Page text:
Last year I had no idea what CPE was;  all I knew was that seminary people liked to throw around that three letter acronym. It wasn’t until I became very interested in pastoral care through Rev. Ron Nydam’s class that I began to look at what my options were for learning more about that area of ministry. I discovered that the chaplaincy career track capitalized on pastoral care skills. From there, I began to research what it meant to be a chaplain. I learned that a chaplain is an ordained minister who serves in a secular space instead of a church, such as a hospital, prison, the military, or a business. Everything I learned about Chaplaincy excited me; it felt like a breath of fresh air to find this career track. I searched out what the steps were to become a Chaplain and learned that most chaplains are certified through ACPE. They are required to have an MDIV in their denomination, then are required to take four units of CPE, or one unit and a residency. After their CPE is completed they are required to work 2000 hours as a Chaplain to become an official certified Chaplain. This means around two years of work after the MDIV. My heart sank when I learned all of the requirements for Chaplaincy. I was previously so excited to be entering my 20th and hopefully last year in the American education system. The pain of the additional hoops to jump through lessened when I actually experienced my first unit of Clinical Pastoral Education, or CPE.

I applied for the Pine Rest CPE program, and quickly learned that Clinical Pastoral Education means doing pastoral care work in a clinical setting, then processing those patient meetings with a tight knit group called a covenant group. I was placed at Spectrum Butterworth and Blodgett. Each day I would go into the hospital and visit 5-15 patients, then chart those visits in the same way a doctor or nurse chart their visits. There were a number of these visits that I was required to write verbatim on. This meant that I had to do my best to record my patient conversations word for word, then analyze them. I would then take the verbatim back to my covenant group at pine rest and they would analyze my use of empathy with patients. Often when a covenant group talks about a verbatim, the Chaplain’s own anxieties are made clear through their interaction with the patient. Part of participating in CPE is to identify one’s own issues and anxieties so that they do not negatively affect a listening relationship with a patient. This is what is known as the clinical method of learning: it is learning through clinical practice, group work, and self reflection. Part of what makes CPE so great is that it can become a brutally honest, but freeing time for seminary students.

Throughout my time at Blodgett and Butterworth I met with a constant flow of interesting people. Having this new addition to my rhythm taught me something invaluable, and that is this: Everyone is spiritual, and everyone, no matter who they are, needs spiritual care. It’s easy to look at the devout Christian who just had both of her legs removed and was being kicked out of her apartment and see that she needs spiritual care. But having the opportunity to meet with those who would not get pastoral care in a church setting not only changed my view of spiritual care, but changed my world view. I had the opportunity to pray with a man who had just woken up after being shot in the face in a gang fight the night before, the opportunity to listen to the Atheist who had become confused as to their purpose in life, the opportunity to advocate for the man who had just been released from 40 years in prison for violent crimes, the opportunity to pray for the Muslim woman who just had a stroke, and the opportunity to pray for a woman who had given up on her faith and went into cardiac arrest for 20 minutes. These holy meetings taught me that absolutely everyone has wondered about whether there is a God or not, even if they are in prison for heinous crimes, are currently an atheist, or have diabolically opposed God for most of their life. That little spot in their brain that has wondered about God often comes out again in a stressful situation like a hospital stay, and that little spot needs and deserves spiritual care.  We are all in the same human predicament, and we all have a right to share our emotions and be listened to and prayed with. Chaplaincy is the area of ministry that allows that to happen.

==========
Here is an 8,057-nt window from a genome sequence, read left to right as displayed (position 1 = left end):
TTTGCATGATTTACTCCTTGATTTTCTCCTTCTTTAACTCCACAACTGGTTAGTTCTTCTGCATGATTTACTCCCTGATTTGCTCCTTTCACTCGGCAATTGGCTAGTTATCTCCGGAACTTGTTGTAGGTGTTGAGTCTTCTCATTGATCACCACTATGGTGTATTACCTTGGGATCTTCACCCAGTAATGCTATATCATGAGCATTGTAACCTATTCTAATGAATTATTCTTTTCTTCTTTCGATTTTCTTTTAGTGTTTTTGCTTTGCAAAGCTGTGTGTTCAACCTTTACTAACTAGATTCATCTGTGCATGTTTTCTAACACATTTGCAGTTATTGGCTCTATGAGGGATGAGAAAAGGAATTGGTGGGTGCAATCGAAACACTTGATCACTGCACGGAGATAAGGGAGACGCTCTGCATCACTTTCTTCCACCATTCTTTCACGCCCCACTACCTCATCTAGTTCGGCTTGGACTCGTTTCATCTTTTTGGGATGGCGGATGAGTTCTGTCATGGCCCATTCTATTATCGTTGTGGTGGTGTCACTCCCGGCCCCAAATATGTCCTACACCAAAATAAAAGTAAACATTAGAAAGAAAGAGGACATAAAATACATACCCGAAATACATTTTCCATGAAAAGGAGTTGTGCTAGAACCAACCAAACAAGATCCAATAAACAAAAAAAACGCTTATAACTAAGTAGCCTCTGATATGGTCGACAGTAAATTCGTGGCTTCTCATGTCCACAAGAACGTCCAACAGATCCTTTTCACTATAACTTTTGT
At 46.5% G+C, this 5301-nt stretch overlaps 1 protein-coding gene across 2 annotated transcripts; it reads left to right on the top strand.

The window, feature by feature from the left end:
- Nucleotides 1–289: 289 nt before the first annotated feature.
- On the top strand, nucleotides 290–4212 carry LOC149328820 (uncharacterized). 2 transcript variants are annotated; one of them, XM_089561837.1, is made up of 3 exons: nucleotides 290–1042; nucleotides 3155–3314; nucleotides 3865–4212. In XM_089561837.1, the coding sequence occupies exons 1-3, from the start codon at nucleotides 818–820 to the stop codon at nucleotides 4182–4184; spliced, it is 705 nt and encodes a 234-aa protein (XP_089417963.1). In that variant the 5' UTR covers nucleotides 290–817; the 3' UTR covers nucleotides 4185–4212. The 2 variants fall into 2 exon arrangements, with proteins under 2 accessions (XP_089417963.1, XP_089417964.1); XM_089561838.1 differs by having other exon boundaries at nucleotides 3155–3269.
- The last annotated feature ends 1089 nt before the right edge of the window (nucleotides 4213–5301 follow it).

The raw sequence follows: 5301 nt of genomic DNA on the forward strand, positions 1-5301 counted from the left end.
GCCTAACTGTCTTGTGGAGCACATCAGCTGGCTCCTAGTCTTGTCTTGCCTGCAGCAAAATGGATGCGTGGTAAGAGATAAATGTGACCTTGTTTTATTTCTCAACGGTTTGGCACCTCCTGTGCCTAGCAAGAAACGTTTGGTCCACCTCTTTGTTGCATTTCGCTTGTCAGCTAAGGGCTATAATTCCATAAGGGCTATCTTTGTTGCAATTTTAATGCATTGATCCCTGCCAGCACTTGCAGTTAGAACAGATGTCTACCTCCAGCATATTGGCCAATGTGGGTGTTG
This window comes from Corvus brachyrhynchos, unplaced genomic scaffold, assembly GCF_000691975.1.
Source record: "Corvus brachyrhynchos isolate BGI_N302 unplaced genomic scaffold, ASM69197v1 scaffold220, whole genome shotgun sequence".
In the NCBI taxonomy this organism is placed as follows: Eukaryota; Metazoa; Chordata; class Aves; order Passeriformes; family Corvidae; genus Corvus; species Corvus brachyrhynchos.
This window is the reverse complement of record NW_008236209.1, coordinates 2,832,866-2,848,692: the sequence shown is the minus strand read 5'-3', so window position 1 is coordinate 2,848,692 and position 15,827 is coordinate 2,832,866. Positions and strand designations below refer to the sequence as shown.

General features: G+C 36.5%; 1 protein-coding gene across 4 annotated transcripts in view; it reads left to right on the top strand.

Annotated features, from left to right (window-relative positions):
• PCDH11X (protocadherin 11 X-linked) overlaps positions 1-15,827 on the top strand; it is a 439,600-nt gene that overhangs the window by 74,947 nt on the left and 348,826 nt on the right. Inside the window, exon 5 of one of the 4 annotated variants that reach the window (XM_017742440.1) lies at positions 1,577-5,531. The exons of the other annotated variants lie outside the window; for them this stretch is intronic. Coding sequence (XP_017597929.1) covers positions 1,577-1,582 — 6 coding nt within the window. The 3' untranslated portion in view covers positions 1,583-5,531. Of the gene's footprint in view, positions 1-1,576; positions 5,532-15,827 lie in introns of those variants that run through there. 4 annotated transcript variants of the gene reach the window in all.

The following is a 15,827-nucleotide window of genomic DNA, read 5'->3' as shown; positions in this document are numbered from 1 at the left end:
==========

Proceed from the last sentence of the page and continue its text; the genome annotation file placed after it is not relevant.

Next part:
Clinical Pastoral Education helped me to shed anxieties in my own life so that I could find a new center to work out of. This mixed with the clinical work and what I learned in the didactic seminars about empathy, family systems theory, and counseling have allowed me and the other participants to grow immensely in pastoral care skills. I highly recommend the program to any student considering any form of ministry. a


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